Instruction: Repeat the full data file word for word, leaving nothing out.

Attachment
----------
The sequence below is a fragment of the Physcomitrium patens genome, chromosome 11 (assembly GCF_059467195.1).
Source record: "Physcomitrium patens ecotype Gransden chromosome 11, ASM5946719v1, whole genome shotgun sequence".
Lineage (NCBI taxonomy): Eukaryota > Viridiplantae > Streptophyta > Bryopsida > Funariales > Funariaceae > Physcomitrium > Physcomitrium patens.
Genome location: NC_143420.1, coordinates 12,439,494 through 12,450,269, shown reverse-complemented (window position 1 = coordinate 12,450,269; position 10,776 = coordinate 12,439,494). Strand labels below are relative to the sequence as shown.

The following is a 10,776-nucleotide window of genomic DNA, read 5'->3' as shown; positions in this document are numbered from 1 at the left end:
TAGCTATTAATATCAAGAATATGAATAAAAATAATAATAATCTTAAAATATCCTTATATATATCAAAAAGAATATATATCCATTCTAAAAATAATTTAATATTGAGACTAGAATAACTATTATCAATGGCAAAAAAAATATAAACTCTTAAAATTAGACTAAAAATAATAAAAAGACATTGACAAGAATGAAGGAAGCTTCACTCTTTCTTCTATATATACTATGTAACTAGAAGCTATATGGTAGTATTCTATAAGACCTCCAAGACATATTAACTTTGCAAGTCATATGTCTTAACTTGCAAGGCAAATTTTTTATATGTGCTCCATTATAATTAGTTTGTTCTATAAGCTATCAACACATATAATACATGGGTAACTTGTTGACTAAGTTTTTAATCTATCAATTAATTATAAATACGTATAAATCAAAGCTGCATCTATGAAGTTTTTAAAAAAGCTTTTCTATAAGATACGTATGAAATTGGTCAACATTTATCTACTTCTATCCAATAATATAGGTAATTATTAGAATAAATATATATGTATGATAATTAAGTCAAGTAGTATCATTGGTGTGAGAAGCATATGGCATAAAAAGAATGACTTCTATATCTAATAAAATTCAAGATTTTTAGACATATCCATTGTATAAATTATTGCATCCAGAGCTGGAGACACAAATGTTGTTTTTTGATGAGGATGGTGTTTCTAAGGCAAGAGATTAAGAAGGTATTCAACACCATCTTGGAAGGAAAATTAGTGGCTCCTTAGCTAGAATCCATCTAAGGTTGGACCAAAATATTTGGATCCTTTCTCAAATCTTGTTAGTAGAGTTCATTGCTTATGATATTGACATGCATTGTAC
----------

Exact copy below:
The sequence below is a fragment of the Physcomitrium patens genome, chromosome 11 (assembly GCF_059467195.1).
Source record: "Physcomitrium patens ecotype Gransden chromosome 11, ASM5946719v1, whole genome shotgun sequence".
Lineage (NCBI taxonomy): Eukaryota > Viridiplantae > Streptophyta > Bryopsida > Funariales > Funariaceae > Physcomitrium > Physcomitrium patens.
Genome location: NC_143420.1, coordinates 12,439,494 through 12,450,269, shown reverse-complemented (window position 1 = coordinate 12,450,269; position 10,776 = coordinate 12,439,494). Strand labels below are relative to the sequence as shown.

The following is a 10,776-nucleotide window of genomic DNA, read 5'->3' as shown; positions in this document are numbered from 1 at the left end:
TAGCTATTAATATCAAGAATATGAATAAAAATAATAATAATCTTAAAATATCCTTATATATATCAAAAAGAATATATATCCATTCTAAAAATAATTTAATATTGAGACTAGAATAACTATTATCAATGGCAAAAAAAATATAAACTCTTAAAATTAGACTAAAAATAATAAAAAGACATTGACAAGAATGAAGGAAGCTTCACTCTTTCTTCTATATATACTATGTAACTAGAAGCTATATGGTAGTATTCTATAAGACCTCCAAGACATATTAACTTTGCAAGTCATATGTCTTAACTTGCAAGGCAAATTTTTTATATGTGCTCCATTATAATTAGTTTGTTCTATAAGCTATCAACACATATAATACATGGGTAACTTGTTGACTAAGTTTTTAATCTATCAATTAATTATAAATACGTATAAATCAAAGCTGCATCTATGAAGTTTTTAAAAAAGCTTTTCTATAAGATACGTATGAAATTGGTCAACATTTATCTACTTCTATCCAATAATATAGGTAATTATTAGAATAAATATATATGTATGATAATTAAGTCAAGTAGTATCATTGGTGTGAGAAGCATATGGCATAAAAAGAATGACTTCTATATCTAATAAAATTCAAGATTTTTAGACATATCCATTGTATAAATTATTGCATCCAGAGCTGGAGACACAAATGTTGTTTTTTGATGAGGATGGTGTTTCTAAGGCAAGAGATTAAGAAGGTATTCAACACCATCTTGGAAGGAAAATTAGTGGCTCCTTAGCTAGAATCCATCTAAGGTTGGACCAAAATATTTGGATCCTTTCTCAAATCTTGTTAGTAGAGTTCATTGCTTATGATATTGACATGCATTGTAC